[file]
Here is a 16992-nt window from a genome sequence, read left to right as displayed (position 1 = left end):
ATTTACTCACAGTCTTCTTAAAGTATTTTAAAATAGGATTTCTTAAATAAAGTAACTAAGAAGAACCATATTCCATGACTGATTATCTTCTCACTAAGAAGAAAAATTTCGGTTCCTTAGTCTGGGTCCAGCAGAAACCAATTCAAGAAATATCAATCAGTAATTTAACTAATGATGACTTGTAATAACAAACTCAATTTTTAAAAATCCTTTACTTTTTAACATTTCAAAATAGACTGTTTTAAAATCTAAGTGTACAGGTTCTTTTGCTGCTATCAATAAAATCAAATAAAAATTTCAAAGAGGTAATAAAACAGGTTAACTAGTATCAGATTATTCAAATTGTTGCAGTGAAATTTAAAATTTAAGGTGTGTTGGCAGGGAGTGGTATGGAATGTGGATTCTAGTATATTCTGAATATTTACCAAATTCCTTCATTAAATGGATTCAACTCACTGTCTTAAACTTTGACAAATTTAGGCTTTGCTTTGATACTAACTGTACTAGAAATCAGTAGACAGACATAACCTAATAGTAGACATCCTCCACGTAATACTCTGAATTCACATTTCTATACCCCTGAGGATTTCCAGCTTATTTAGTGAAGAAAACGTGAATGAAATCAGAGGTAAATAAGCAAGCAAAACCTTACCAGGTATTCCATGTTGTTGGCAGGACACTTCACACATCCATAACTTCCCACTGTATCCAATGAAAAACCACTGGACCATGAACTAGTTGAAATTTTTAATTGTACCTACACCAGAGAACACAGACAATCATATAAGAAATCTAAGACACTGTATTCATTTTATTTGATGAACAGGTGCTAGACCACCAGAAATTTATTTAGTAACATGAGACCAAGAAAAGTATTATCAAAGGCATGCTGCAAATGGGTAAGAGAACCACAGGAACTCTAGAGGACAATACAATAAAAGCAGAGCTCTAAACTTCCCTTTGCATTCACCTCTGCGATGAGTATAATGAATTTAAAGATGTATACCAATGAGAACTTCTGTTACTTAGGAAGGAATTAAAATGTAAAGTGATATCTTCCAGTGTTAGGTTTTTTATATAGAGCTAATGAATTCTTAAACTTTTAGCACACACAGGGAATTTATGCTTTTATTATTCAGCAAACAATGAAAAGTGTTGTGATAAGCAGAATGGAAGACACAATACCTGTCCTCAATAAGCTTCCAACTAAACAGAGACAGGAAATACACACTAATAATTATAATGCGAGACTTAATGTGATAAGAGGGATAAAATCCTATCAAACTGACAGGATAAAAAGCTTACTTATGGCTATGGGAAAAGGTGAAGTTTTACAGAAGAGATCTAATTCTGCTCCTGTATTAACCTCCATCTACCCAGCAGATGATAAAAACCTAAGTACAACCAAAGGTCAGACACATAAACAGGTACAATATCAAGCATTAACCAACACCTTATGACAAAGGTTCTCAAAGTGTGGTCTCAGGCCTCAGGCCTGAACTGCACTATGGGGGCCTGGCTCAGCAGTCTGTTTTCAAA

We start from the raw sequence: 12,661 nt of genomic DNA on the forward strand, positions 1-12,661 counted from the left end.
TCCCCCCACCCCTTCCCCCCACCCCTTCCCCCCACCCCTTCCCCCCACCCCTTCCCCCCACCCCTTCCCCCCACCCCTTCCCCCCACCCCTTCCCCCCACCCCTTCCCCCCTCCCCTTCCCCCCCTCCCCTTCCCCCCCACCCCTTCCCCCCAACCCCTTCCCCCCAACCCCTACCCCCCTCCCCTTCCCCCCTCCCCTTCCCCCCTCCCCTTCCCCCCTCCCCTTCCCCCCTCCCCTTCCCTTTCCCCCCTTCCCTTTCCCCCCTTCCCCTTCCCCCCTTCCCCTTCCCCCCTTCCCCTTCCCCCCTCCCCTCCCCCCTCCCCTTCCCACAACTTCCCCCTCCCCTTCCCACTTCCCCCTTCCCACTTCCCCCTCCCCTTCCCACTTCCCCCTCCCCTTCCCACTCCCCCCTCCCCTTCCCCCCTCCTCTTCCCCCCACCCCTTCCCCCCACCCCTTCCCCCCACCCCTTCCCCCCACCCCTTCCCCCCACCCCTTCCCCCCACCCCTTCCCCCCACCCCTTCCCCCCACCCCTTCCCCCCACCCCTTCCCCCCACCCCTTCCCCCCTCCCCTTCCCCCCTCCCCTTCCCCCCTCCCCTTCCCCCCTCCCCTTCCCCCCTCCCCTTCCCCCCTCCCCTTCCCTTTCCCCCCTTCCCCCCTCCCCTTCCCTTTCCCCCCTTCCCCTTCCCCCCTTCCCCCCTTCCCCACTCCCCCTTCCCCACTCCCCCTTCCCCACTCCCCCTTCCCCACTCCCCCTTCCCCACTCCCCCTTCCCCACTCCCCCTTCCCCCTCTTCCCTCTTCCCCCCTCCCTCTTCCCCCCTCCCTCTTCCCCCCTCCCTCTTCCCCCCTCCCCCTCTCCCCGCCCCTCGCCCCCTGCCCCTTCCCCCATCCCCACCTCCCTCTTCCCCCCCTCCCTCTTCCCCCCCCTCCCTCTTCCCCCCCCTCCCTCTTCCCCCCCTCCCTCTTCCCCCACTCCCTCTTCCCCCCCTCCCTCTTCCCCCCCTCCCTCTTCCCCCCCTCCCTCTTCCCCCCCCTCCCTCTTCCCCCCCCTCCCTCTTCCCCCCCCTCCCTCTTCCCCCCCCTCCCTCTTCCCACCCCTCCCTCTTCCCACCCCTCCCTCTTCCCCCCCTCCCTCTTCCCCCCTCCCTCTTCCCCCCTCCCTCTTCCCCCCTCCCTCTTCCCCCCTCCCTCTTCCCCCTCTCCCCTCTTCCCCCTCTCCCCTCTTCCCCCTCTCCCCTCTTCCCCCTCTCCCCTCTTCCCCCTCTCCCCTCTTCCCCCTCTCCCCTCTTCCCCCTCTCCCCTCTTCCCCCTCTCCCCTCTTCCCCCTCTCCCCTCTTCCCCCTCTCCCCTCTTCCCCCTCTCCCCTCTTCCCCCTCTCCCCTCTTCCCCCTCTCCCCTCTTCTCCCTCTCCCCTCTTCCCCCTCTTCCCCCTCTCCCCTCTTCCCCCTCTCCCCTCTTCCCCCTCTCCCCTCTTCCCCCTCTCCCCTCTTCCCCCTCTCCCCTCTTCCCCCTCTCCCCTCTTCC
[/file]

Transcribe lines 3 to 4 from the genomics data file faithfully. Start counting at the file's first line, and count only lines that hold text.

We start from the raw sequence: 12,661 nt of genomic DNA on the forward strand, positions 1-12,661 counted from the left end.
TCCCCCCACCCCTTCCCCCCACCCCTTCCCCCCACCCCTTCCCCCCACCCCTTCCCCCCACCCCTTCCCCCCACCCCTTCCCCCCACCCCTTCCCCCCACCCCTTCCCCCCTCCCCTTCCCCCCCTCCCCTTCCCCCCCACCCCTTCCCCCCAACCCCTTCCCCCCAACCCCTACCCCCCTCCCCTTCCCCCCTCCCCTTCCCCCCTCCCCTTCCCCCCTCCCCTTCCCCCCTCCCCTTCCCTTTCCCCCCTTCCCTTTCCCCCCTTCCCCTTCCCCCCTTCCCCTTCCCCCCTTCCCCTTCCCCCCTCCCCTCCCCCCTCCCCTTCCCACAACTTCCCCCTCCCCTTCCCACTTCCCCCTTCCCACTTCCCCCTCCCCTTCCCACTTCCCCCTCCCCTTCCCACTCCCCCCTCCCCTTCCCCCCTCCTCTTCCCCCCACCCCTTCCCCCCACCCCTTCCCCCCACCCCTTCCCCCCACCCCTTCCCCCCACCCCTTCCCCCCACCCCTTCCCCCCACCCCTTCCCCCCACCCCTTCCCCCCACCCCTTCCCCCCACCCCTTCCCCCCTCCCCTTCCCCCCTCCCCTTCCCCCCTCCCCTTCCCCCCTCCCCTTCCCCCCTCCCCTTCCCCCCTCCCCTTCCCTTTCCCCCCTTCCCCCCTCCCCTTCCCTTTCCCCCCTTCCCCTTCCCCCCTTCCCCCCTTCCCCACTCCCCCTTCCCCACTCCCCCTTCCCCACTCCCCCTTCCCCACTCCCCCTTCCCCACTCCCCCTTCCCCACTCCCCCTTCCCCCTCTTCCCTCTTCCCCCCTCCCTCTTCCCCCCTCCCTCTTCCCCCCTCCCTCTTCCCCCCTCCCCCTCTCCCCGCCCCTCGCCCCCTGCCCCTTCCCCCATCCCCACCTCCCTCTTCCCCCCCTCCCTCTTCCCCCCCCTCCCTCTTCCCCCCCCTCCCTCTTCCCCCCCTCCCTCTTCCCCCACTCCCTCTTCCCCCCCTCCCTCTTCCCCCCCTCCCTCTTCCCCCCCTCCCTCTTCCCCCCCCTCCCTCTTCCCCCCCCTCCCTCTTCCCCCCCCTCCCTCTTCCCCCCCCTCCCTCTTCCCACCCCTCCCTCTTCCCACCCCTCCCTCTTCCCCCCCTCCCTCTTCCCCCCTCCCTCTTCCCCCCTCCCTCTTCCCCCCTCCCTCTTCCCCCCTCCCTCTTCCCCCTCTCCCCTCTTCCCCCTCTCCCCTCTTCCCCCTCTCCCCTCTTCCCCCTCTCCCCTCTTCCCCCTCTCCCCTCTTCCCCCTCTCCCCTCTTCCCCCTCTCCCCTCTTCCCCCTCTCCCCTCTTCCCCCTCTCCCCTCTTCCCCCTCTCCCCTCTTCCCCCTCTCCCCTCTTCCCCCTCTCCCCTCTTCCCCCTCTCCCCTCTTCTCCCTCTCCCCTCTTCCCCCTCTTCCCCCTCTCCCCTCTTCCCCCTCTCCCCTCTTCCCCCTCTCCCCTCTTCCCCCTCTCCCCTCTTCCCCCTCTCCCCTCTTCCCCCTCTCCCCTCTTCC